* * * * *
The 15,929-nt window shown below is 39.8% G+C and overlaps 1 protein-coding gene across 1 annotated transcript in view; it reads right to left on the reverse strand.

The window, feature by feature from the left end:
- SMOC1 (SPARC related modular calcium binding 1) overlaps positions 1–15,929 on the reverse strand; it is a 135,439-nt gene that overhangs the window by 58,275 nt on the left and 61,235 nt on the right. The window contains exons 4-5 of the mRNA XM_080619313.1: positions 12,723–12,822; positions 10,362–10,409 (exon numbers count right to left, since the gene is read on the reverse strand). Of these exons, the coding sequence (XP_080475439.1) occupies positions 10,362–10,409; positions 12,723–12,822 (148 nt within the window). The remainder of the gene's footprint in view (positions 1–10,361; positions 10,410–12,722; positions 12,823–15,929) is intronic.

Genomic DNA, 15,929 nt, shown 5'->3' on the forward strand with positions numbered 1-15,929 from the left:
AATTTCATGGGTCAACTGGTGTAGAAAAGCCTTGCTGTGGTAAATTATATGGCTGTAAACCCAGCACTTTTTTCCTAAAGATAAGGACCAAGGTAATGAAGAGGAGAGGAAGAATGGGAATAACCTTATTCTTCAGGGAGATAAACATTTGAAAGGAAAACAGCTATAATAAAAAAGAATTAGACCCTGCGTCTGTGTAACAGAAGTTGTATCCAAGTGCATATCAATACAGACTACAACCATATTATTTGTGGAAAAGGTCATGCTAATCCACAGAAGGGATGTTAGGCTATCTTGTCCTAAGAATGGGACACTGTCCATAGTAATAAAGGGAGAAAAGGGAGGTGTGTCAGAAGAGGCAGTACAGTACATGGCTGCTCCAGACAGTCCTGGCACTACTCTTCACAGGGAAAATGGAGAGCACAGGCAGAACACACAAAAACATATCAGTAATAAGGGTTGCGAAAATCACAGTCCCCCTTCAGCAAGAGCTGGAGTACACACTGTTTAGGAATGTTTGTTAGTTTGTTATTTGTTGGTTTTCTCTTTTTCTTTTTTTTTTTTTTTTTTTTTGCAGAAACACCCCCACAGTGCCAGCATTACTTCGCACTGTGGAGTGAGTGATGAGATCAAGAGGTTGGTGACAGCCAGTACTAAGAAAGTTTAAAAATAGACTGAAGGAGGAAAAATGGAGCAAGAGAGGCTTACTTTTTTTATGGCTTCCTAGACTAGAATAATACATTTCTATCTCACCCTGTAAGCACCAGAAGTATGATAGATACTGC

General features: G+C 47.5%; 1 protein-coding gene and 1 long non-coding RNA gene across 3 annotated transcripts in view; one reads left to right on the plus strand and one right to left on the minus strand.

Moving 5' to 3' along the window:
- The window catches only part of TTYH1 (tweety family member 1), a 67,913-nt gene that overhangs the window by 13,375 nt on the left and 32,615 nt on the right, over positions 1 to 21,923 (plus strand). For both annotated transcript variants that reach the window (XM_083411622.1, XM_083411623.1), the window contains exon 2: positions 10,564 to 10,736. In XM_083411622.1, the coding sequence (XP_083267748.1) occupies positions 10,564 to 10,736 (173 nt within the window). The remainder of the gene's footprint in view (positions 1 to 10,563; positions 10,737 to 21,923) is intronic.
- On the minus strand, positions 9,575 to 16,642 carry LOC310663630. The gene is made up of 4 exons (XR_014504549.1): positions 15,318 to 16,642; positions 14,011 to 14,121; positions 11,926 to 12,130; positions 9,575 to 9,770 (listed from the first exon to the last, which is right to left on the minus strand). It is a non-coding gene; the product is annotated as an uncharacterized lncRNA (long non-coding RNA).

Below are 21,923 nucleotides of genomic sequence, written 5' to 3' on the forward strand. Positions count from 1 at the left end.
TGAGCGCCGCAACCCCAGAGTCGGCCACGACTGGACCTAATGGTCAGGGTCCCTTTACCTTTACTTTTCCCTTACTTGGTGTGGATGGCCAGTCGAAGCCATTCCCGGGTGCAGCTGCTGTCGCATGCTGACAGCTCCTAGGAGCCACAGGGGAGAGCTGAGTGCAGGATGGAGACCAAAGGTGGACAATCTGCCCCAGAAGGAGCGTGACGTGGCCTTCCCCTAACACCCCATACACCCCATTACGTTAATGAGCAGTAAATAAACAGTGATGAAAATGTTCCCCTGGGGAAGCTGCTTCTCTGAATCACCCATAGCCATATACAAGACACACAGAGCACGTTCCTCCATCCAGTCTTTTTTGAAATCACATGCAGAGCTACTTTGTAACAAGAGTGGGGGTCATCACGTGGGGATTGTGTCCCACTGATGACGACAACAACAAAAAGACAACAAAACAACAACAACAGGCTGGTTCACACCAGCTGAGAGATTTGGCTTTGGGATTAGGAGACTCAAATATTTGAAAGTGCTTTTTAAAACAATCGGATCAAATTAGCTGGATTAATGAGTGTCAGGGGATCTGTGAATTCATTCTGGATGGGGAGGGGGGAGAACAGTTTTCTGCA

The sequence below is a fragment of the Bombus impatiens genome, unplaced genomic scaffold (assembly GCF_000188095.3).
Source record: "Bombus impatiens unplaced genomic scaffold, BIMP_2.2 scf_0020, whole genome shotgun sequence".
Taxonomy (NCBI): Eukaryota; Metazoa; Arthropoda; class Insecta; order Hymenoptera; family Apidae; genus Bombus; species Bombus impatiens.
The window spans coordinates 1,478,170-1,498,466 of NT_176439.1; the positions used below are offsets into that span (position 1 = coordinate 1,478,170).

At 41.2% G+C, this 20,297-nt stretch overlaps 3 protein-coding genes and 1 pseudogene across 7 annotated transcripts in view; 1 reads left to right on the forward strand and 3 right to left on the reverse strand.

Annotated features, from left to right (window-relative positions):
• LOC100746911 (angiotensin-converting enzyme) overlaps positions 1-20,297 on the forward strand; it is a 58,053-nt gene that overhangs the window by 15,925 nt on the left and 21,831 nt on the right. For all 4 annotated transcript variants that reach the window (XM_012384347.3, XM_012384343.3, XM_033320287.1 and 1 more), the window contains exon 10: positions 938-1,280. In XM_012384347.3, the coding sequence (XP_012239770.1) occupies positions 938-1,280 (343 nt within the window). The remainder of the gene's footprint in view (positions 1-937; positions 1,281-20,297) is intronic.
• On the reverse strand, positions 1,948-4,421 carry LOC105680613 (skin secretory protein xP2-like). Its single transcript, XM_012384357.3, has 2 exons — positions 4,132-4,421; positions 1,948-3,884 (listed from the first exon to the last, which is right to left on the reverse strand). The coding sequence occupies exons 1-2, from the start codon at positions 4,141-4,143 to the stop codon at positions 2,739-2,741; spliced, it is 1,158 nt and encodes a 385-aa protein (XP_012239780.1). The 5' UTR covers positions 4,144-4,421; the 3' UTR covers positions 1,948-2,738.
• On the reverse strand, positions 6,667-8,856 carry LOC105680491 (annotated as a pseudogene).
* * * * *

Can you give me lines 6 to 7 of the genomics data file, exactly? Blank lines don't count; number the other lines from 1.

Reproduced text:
General features: G+C 47.5%; 1 protein-coding gene and 1 long non-coding RNA gene across 3 annotated transcripts in view; one reads left to right on the plus strand and one right to left on the minus strand.

Moving 5' to 3' along the window: